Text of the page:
Reviews

Fury: The thin red line

Fury is a genre war film that rises above the generic, thanks to believable central performances that deliver its uncomfortably realistic content of battle carnage and moral ambiguities.

Yet director David Ayer doesn’t quite push this last territory far enough, and – for understandable reasons – succumbs to showing good guys battling amid bravery and brotherhood. This is a war film after all.

And so I would call it good rather than great, for you can’t shake off the feeling of having seen a lot of it before, in the war greats – Saving Private Ryan, Thin Red Line, Black Hawk Down…

Yet there are some provocative ironies in Fury, not least that it’s set in April 1945 when the Allies have all but won the war. Yet our American protagonists don't feel part of the victorious team: the Germans are defending every last inch of their soil and many will have to die before peace is declared.

No-one understands this more than seasoned Sherman tank commander Sergeant Don “Wardaddy” Collier – played with great sensitivity by a deglamourised Brad Pitt.



Fury

Genre: Drama/Action

Director: David Ayer

Cast: Brad Pitt, Shia LaBeouf, Logan Lerman, Michael Peña, Jon Bernthal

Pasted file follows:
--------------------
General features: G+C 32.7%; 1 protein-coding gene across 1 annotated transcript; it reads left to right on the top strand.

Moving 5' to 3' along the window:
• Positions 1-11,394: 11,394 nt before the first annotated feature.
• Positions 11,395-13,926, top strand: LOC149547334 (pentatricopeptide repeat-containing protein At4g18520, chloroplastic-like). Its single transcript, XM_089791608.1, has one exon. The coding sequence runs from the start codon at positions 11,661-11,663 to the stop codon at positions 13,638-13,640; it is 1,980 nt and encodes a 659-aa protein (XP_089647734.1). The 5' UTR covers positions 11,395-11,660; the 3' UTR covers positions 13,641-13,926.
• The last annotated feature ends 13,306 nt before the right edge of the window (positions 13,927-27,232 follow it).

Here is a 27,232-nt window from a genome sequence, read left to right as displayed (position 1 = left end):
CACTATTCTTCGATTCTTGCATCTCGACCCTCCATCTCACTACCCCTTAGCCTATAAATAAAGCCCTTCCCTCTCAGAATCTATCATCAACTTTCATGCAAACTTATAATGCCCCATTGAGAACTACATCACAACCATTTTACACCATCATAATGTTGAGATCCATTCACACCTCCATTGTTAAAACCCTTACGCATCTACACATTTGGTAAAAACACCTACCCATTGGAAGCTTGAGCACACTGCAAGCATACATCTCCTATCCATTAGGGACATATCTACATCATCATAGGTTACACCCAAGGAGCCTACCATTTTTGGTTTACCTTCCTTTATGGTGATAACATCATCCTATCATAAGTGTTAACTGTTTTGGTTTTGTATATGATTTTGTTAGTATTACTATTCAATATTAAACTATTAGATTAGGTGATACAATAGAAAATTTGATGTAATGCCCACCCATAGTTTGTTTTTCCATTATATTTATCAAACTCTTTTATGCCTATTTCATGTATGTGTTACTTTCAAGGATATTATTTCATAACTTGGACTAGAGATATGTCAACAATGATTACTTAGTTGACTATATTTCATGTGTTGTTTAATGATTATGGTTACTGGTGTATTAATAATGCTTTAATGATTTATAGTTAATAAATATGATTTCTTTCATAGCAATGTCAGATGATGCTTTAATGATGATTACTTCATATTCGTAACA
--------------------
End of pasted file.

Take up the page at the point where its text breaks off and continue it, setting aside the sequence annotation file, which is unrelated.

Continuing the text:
Storyline: A Sherman tank crew lead by Brad Pitt engages in deadly battle behind enemy lines at the end of World War II.

Bottomline: As Wardaddy informs us: “Ideals are peaceful. History is violent.”


Wardaddy commands a tightly-knit crew - Gordo (Michael Peña), Coon-Ass (Jon Bernthal) and Bible (Shia LaBeouf) - who have weathered many battles together. Into this posse is thrown Norman (Logan Lerman), the proverbial war newbie who lacks the appetite for war – and a war nickname. We wait to see if he will find either during Wardaddy’s dangerous mission into the heart of German territories.

The terror and the bloodshed that ensue are in your face – shattered limbs, charred flesh, bloodied corpses. The tone of the film echoes the brutality of its content – filmed by cinematographer Roman Vasyanov in a palette of greys and browns, amid smoke, sodden earth and cold skies.

Wardaddy and his crew are no lily-white heroes. They live by the credo, kill the Nazis or else be killed by them. Wardaddy thinks nothing of shooting a surrendered German soldier, rather than take him a prisoner of war.

Yet, oddly enough, the film is most successful - and the moral compass at its most precarious - in a domestic set piece, rather than the battlefield. Wardaddy and Norman have discovered two attractive German women (Anamaria Marinca and Alicia von Rittberg) hiding in an apartment in a newly captured town. The scene is long, jittery and chillingly informed by the menace of sexual violence. It's a very thin red line indeed that separates the good guys from the bad.

Here's >Mini Anthikad-Chhibber's review of the film Fury.

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Printable version | Mar 8, 2021 9:39:29 PM | https://www.thehindu.com/features/cinema/cinema-reviews/fury-the-thin-red-line/article6555138.ece

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